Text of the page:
Top county and judicial officials held a more than two hour meeting with architect Bruce Jennings Friday to go over plans for the massive courthouse project slated to begin within the next few weeks.
The exact start date for demolition of a portion of the downtown courthouse has not been set, but comments at the Friday meeting indicated plans are nearing completion.
Officials present, including Commissioner Robert Jones, Superior Court Judge Brenda Weaver and Sheriff Donnie Craig, agreed to hold one more meeting between Christmas and New Year’s Day with all judicial department heads who will be housed in the new building. There was discussion that a number of other county/judicial officials might be on vacation at that time, but when all present said they could attend, Project Manager Thurman Slone was asked to arrange the meeting.
Architect Jennings said he requested that meeting so everyone involved could be in the same room to go through every detail presented on blueprints.
With parents and others here alarmed following the grisly abduction and murder of a 7-year-old in neighboring Canton, the Pickens County Sheriff took time Tuesday to discuss the crime and what can be done to keep children safe.
Sheriff Donnie Craig emphasized that nothing like the savage killing of the child in a Canton apartment complex had ever occurred in Pickens County, nor had Canton ever recorded a violent crime against a child like this before.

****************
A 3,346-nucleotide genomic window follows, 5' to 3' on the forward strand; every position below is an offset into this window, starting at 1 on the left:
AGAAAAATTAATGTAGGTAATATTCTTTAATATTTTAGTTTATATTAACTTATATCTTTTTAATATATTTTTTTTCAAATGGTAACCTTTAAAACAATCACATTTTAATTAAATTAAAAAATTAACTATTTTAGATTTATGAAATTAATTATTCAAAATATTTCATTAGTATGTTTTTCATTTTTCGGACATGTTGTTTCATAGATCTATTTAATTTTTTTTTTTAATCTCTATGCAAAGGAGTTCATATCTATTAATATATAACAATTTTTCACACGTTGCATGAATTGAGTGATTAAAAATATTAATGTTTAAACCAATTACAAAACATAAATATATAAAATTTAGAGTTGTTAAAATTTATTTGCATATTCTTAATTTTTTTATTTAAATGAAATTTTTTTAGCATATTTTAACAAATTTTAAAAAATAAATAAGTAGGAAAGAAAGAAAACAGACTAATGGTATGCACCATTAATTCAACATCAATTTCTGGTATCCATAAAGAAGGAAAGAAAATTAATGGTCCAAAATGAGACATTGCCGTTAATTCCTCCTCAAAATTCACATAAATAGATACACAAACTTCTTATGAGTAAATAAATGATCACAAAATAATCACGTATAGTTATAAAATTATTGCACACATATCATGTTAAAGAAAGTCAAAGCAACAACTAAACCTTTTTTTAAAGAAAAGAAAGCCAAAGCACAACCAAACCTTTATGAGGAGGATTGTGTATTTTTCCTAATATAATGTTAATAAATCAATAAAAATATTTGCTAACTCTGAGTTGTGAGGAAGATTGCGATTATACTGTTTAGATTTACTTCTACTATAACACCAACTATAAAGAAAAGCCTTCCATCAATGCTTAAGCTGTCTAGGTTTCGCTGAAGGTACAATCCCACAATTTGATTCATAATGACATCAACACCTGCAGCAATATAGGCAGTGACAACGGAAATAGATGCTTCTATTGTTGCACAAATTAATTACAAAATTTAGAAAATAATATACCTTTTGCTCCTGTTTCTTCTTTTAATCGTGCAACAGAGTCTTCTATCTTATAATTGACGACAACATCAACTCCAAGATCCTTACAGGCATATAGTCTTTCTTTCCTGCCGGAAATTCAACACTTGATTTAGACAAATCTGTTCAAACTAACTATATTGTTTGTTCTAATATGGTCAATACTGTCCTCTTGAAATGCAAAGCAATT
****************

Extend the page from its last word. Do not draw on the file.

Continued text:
Craig said word his office has received from Canton law enforcement is that leads indicate the crime was likely committed by someone living nearby and familiar with the apartment complex and was not necessarily a threat here.[Editor's Note Friday update: this did turn out to be the case as a maintenance man was arrested].
Sheriff Craig said this shocking incident should be a wake-up call to everyone for taking precautions to ensure that their children or any children in their community remain safe.
“We may have sat back and said things like this only happen in Fulton or DeKalb counties,” the sheriff said. “But this is a prime example of it happening right in our own backyard. We, as parents, need to take responsibility for keeping our kids safe.”
Craig said this type of crime is hard to prevent from law enforcement agencies without an active community keeping watch.
Georgia, October 10- Average retail gasoline prices in Georgia have fallen 1.6 cents per gallon in the past week, averaging $3.23/g yesterday. This compares with the national average that has fallen 2.1 cents per gallon in the last week to $3.42/g, according to gasoline price website GeorgiaGasPrices.com.
Including the change in gas prices in Georgia during the past week, prices yesterday were 57.2 cents per gallon higher than the same day one year ago and are 30.0 cents per gallon lower than a month ago. The national average has decreased 24.0 cents per gallon during the last month and stands 61.8 cents per gallon higher than this day one year ago.
"After oil prices briefly dropped to $75/bbl in the last two weeks, we've seen a mini-rally take place, driving prices up to a more recent mark of $82/bbl. The volatility we continue to see in oil prices isn't surprising, and will likely continue as a fragile economy and some upbeat investors play the market," said Patrick DeHaan, GasBuddy.com Senior Petroleum Analyst. "What this means for motorists is a continued roller coaster ride at the gas pump. While I don't expect a huge of movement in either direction, these up and down fluctuations in gas prices will become the norm ahead of a volatile Spring 2012 time period," DeHaan adds.